The world is going urban. More than half (55 per cent) of the global population are city dwellers. By 2050, the World Economic Forum (WEF) states that around 68 per cent of humanity will be situated in a city.
Along with the fast development of cities are increased opportunities for the urbanites. At the same time, this fast development also translates to quickly changing needs.
If city leaders and planners want to maximize the benefits reaped by its residents, then they should be agile. That is, they need to have the capacity to keep up with the quickly changing needs of the cities.
In what specific aspects must cities be agile? In their paper, WEF pinpoints these aspects and identifies emerging prime examples. With these examples, let’s look at what it takes to be agile.
Agile buildings make use of real-time information and sensor technology to attain intelligent and high-performance building operation. These buildings prioritize functionality and the comfort of its occupants.
Moreover, agile buildings take advantage of the environment in order to minimize the use of energy. Fully agile buildings can attain net-positive energy. This means that these structures generate more energy than they expend.
Amsterdam’s The Edge is a massive 40,000 square meter office building in the Zuidas business district. It hugely capitalizes on sensors and other smart technologies to track the consumption and needs of the office workers. This informs the building operators when and where to deliver services. Employees can also adjust factors like lighting and temperature of their individual microenvironments to suit their needs.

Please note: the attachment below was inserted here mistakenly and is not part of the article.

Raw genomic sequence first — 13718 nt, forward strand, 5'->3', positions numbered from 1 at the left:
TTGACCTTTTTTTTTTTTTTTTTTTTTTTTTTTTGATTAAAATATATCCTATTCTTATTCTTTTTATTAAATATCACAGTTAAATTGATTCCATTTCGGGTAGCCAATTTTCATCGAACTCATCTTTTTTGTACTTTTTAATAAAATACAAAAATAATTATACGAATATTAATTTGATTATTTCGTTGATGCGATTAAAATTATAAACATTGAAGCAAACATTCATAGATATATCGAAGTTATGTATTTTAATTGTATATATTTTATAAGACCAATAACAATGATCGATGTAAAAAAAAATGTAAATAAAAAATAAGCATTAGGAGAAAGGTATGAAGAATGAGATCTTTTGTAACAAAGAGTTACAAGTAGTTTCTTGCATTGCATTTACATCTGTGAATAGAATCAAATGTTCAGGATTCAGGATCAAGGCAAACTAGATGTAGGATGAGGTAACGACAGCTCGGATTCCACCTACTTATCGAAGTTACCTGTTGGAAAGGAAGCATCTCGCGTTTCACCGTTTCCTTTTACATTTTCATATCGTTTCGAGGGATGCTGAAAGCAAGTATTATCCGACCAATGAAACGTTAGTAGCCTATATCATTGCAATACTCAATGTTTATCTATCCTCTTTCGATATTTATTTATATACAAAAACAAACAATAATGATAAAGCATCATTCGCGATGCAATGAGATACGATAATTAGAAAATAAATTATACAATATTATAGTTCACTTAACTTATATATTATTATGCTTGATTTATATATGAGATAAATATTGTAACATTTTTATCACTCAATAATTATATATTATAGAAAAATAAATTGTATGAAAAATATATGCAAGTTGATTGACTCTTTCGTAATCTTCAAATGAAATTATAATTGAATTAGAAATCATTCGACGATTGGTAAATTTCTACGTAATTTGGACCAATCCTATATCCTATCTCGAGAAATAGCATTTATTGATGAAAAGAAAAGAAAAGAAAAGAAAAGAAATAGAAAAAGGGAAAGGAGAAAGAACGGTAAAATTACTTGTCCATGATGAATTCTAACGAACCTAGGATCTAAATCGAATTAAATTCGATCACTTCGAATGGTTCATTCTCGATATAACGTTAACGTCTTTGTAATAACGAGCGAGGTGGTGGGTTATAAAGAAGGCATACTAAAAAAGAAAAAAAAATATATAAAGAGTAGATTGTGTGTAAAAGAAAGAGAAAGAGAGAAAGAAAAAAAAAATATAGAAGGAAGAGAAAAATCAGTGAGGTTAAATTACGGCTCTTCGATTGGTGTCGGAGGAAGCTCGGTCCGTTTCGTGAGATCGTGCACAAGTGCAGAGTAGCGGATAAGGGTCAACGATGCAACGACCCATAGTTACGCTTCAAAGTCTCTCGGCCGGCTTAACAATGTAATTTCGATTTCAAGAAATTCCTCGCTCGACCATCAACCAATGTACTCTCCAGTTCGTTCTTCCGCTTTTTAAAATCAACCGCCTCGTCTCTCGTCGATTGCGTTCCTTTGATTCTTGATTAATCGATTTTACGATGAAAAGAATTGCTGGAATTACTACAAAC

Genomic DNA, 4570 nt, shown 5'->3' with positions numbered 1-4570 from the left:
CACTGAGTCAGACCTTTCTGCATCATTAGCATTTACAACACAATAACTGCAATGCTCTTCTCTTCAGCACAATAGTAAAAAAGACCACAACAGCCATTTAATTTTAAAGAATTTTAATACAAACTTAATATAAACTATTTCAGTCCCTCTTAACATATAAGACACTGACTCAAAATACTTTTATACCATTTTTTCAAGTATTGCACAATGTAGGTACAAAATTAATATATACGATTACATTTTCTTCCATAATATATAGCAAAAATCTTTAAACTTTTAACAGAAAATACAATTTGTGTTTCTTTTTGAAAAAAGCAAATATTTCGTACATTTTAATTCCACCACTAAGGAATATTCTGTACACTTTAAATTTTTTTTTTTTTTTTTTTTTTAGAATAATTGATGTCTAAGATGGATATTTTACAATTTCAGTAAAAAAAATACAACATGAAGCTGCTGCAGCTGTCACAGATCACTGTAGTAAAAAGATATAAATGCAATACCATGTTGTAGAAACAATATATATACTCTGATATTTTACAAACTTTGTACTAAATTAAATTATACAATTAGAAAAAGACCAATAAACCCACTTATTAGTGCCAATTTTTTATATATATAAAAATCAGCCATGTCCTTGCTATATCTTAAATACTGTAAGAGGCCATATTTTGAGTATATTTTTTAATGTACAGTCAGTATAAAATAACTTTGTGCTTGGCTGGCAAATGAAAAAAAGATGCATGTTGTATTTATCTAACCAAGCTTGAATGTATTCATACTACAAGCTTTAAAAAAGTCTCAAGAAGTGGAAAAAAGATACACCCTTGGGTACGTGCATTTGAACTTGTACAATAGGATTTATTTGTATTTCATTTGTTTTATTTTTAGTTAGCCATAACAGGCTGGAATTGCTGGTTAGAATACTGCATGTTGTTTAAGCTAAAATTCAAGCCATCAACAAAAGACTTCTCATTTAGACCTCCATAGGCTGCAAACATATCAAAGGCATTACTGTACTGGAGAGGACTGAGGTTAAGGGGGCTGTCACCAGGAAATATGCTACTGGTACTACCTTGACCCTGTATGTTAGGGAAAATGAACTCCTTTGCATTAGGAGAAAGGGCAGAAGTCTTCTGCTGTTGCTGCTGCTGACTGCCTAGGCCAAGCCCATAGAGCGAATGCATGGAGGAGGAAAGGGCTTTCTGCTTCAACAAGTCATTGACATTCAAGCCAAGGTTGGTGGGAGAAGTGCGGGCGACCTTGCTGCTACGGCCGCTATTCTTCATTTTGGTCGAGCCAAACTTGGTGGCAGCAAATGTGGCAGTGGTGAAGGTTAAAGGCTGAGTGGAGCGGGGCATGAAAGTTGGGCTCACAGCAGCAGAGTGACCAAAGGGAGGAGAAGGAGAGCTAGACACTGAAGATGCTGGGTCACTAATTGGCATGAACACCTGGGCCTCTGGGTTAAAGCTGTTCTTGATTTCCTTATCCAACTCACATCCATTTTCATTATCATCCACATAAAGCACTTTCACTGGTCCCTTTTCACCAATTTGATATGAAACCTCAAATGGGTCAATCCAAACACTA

Agile land planning and management breaks the assumption that land take on relatively static roles. Agile lands can be quickly repurposed for a myriad of functions. These lands are also populated with trees, effectively reducing heat and promoting tree biodiversity.
Singapore’s Punggol North is designed to be the country’s first enterprise district. With JTC as its master developer, Punggol North employs a district-level zoning plan which allows repurposing of the individual sites. JTC’s business park and Singapore Institute of Technology’s campus are also synergized so that their individual spaces can be used for each other’s needs. With this, we have an infusion of business and academe.
An agile energy system is one which runs primarily on renewable energy resources. It also empowers its users to monitor and regulate their own consumption. This lowers carbon dioxide emissions and maximizes energy efficiency.
New Orleans’ SmartView metering infrastructure project empowers 4,700 low-income local residents to make smarter energy decisions. With smart monitoring tools, participants are fully aware of their consumption and therefore can take necessary actions to reduce energy usage. Apart from its positive environmental impact, this project comes with the bonus of lessened energy expenditure.